Letters to the Editor
To the Editor:
In the January 2018 issue, Garcia and colleagues1 shared that women and underrepresented-in-medicine (URM) medical school graduates planning to provide specialty care are more likely to report intention to work with underserved populations compared with their white male counterparts. This is congruent with past research reporting that URMs in primary care more frequently practice in underserved areas.2 These authors suggest improving incentive programs and pipeline diversification as important steps to retain such physicians in underserved areas. While we support these valuable steps, we wish to expand on the authors’ suggestions by asserting that pay parity for women and URMs in academia is also critical for retention and, moreover, for the provision of quality care for underserved populations.3
Pay disparity between genders and among URM faculty persists in academic medicine.4,5 For women physicians, salaries are only 70% of what men make, which means the gap has actually been widening compared with previous years.5 URM faculty are mostly women,6 giving them two factors outside their control that affect their salary. As we strive to reduce health inequities, we must consider the disparities among physicians who care for our most vulnerable and are the most dedicated to addressing issues of health disparity and social injustice.7 Paying women and URM physicians less than white male physicians is unjust and immoral. Leaders must ensure equitable compensation because when disparity is eliminated, the true winners are our patients.
Diana Nicole Carvajal, MD, MPH
Assistant professor and director, Reproductive Health Education, Department of Family and Community Medicine, University of Maryland School of Medicine, Baltimore, Maryland; email@example.com.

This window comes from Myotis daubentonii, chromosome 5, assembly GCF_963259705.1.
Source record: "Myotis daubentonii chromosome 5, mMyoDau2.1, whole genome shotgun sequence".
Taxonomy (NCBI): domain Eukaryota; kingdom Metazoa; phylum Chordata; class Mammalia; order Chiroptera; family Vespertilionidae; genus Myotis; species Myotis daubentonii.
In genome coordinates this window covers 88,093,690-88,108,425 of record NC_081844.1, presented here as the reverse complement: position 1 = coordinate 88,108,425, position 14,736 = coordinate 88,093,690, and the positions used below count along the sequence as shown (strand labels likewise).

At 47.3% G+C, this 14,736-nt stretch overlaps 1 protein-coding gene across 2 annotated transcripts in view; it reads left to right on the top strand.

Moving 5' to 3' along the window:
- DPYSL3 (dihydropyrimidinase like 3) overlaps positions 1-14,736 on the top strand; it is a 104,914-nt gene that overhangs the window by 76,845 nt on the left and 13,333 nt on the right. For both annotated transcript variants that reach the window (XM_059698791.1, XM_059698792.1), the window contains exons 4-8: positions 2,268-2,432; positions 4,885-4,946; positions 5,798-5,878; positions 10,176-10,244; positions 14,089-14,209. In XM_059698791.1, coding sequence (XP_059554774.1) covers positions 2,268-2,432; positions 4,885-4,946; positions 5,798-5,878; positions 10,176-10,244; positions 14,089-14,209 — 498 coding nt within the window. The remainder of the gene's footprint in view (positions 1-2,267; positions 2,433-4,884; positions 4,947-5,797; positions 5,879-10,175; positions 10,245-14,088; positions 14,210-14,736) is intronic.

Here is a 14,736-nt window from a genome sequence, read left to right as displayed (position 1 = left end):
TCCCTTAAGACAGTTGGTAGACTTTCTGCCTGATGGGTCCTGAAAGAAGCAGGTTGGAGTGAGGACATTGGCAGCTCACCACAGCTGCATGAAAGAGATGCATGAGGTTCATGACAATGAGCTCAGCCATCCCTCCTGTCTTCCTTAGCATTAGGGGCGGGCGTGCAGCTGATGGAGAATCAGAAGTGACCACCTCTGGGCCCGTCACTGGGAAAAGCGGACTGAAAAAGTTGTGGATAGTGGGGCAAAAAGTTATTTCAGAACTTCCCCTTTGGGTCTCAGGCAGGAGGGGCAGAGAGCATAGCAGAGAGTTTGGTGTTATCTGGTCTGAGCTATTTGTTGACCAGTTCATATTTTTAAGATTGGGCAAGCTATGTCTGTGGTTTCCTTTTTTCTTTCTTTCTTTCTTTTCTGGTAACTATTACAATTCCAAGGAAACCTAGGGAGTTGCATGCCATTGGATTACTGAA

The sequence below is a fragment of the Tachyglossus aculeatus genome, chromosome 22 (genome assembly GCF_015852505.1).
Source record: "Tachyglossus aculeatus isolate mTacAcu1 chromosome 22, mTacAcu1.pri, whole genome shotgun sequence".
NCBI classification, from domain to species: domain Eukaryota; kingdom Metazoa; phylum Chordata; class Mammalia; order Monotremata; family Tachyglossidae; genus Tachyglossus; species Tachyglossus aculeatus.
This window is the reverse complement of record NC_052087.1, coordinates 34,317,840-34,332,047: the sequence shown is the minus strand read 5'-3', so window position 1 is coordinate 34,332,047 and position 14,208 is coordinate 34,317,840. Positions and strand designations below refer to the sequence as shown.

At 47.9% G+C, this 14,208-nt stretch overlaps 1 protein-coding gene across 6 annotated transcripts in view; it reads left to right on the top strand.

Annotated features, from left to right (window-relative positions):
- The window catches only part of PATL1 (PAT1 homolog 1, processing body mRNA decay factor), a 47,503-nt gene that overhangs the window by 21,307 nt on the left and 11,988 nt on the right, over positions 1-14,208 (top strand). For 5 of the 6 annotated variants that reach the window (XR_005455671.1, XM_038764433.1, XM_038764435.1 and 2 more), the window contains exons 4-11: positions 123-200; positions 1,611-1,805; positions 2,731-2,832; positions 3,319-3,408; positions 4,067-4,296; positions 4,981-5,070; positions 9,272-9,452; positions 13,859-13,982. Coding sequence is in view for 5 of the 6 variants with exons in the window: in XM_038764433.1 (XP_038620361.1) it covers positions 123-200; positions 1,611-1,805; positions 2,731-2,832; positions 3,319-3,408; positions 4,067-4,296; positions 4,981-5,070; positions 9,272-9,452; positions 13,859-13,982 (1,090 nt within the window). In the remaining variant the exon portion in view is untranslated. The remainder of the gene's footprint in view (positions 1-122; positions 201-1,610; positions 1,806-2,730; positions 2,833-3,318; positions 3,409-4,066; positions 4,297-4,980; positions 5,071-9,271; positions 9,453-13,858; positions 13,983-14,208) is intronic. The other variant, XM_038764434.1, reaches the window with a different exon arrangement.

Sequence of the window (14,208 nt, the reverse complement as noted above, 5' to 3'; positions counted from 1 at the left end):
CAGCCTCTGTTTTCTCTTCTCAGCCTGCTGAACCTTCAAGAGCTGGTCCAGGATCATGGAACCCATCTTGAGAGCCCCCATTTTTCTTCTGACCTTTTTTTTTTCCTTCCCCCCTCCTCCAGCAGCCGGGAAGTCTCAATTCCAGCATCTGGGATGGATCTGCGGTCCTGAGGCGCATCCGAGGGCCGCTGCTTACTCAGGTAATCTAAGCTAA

Kristin Powell Reavis, MD, MBS
Assistant professor, associate residency program director, and director of maternal child health, Department of Family and Community Medicine, University of Maryland School of Medicine, Baltimore, Maryland.
José E. Rodriguez, MD
Interim associate vice president of health equity and inclusion and professor of family and preventive medicine, University of Utah School of Medicine, Salt Lake City, Utah.
1. Garcia AN, Kuo T, Arangua L, Pérez-Stable EJ. Factors associated with medical school graduates’ intention to work with under served populations: Policy implications for advancing workforce diversity. Acad Med. 2018;93:82–89.
2. Marrast LM, Zallman L, Woolhandler S, Bor DH, McCormick D. Minority physicians’ role in the care of underserved patients: Diversifying the physician workforce may be key in addressing health disparities. JAMA Intern Med. 2014;174:289–291.
3. Bates C, Gordon L, Travis E, et al. Striving for gender equity in academic medicine careers: A call to action. Acad Med. 2016;91:1050–1052.
4. Zambrana RE. Income and wealth gaps, inequitable public policies, and the tentacles of racism. Am J Public Health. 2017;107:1531–1532.
6. Guevara JP, Adanga E, Avakame E, Carthon MB. Minority faculty development programs and underrepresented minority faculty representation at US medical schools. JAMA. 2013;310:2297–2304.
7. Vela MB, Chin MH, Press VG. Advocacy training as a complement to instruction about health disparities. Acad Med. 2016;91:449.